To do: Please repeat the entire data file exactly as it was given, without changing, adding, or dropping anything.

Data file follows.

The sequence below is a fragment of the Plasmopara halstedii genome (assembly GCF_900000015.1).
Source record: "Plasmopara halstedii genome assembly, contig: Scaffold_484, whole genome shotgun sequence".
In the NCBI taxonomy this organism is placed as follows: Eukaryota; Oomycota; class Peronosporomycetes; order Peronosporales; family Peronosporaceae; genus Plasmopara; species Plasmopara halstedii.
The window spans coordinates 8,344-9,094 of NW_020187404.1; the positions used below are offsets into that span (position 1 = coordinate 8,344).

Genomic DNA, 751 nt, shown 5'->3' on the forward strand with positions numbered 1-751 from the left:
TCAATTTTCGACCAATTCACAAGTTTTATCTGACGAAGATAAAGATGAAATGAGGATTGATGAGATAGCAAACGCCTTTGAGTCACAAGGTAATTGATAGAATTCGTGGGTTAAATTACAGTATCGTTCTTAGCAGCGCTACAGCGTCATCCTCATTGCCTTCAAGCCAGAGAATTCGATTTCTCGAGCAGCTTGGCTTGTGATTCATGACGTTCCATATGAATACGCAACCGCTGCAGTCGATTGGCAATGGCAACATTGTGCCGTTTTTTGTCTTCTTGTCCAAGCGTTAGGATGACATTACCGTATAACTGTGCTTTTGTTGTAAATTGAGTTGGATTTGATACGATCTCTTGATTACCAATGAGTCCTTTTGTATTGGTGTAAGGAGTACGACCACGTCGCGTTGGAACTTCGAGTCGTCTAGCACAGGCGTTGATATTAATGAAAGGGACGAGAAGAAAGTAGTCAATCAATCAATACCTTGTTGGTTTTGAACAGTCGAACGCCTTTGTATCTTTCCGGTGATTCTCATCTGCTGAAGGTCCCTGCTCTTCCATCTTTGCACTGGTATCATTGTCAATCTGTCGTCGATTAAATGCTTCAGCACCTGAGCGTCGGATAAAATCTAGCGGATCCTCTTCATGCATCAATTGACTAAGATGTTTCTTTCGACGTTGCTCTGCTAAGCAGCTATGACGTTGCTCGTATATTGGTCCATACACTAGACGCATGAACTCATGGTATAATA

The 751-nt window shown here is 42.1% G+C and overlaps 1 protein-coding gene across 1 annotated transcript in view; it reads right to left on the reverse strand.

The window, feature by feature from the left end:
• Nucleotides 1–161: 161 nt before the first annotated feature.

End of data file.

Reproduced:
The sequence below is a fragment of the Plasmopara halstedii genome (assembly GCF_900000015.1).
Source record: "Plasmopara halstedii genome assembly, contig: Scaffold_484, whole genome shotgun sequence".
In the NCBI taxonomy this organism is placed as follows: Eukaryota; Oomycota; class Peronosporomycetes; order Peronosporales; family Peronosporaceae; genus Plasmopara; species Plasmopara halstedii.
The window spans coordinates 8,344-9,094 of NW_020187404.1; the positions used below are offsets into that span (position 1 = coordinate 8,344).

Genomic DNA, 751 nt, shown 5'->3' on the forward strand with positions numbered 1-751 from the left:
TCAATTTTCGACCAATTCACAAGTTTTATCTGACGAAGATAAAGATGAAATGAGGATTGATGAGATAGCAAACGCCTTTGAGTCACAAGGTAATTGATAGAATTCGTGGGTTAAATTACAGTATCGTTCTTAGCAGCGCTACAGCGTCATCCTCATTGCCTTCAAGCCAGAGAATTCGATTTCTCGAGCAGCTTGGCTTGTGATTCATGACGTTCCATATGAATACGCAACCGCTGCAGTCGATTGGCAATGGCAACATTGTGCCGTTTTTTGTCTTCTTGTCCAAGCGTTAGGATGACATTACCGTATAACTGTGCTTTTGTTGTAAATTGAGTTGGATTTGATACGATCTCTTGATTACCAATGAGTCCTTTTGTATTGGTGTAAGGAGTACGACCACGTCGCGTTGGAACTTCGAGTCGTCTAGCACAGGCGTTGATATTAATGAAAGGGACGAGAAGAAAGTAGTCAATCAATCAATACCTTGTTGGTTTTGAACAGTCGAACGCCTTTGTATCTTTCCGGTGATTCTCATCTGCTGAAGGTCCCTGCTCTTCCATCTTTGCACTGGTATCATTGTCAATCTGTCGTCGATTAAATGCTTCAGCACCTGAGCGTCGGATAAAATCTAGCGGATCCTCTTCATGCATCAATTGACTAAGATGTTTCTTTCGACGTTGCTCTGCTAAGCAGCTATGACGTTGCTCGTATATTGGTCCATACACTAGACGCATGAACTCATGGTATAATA

The 751-nt window shown here is 42.1% G+C and overlaps 1 protein-coding gene across 1 annotated transcript in view; it reads right to left on the reverse strand.

The window, feature by feature from the left end:
• Nucleotides 1–161: 161 nt before the first annotated feature.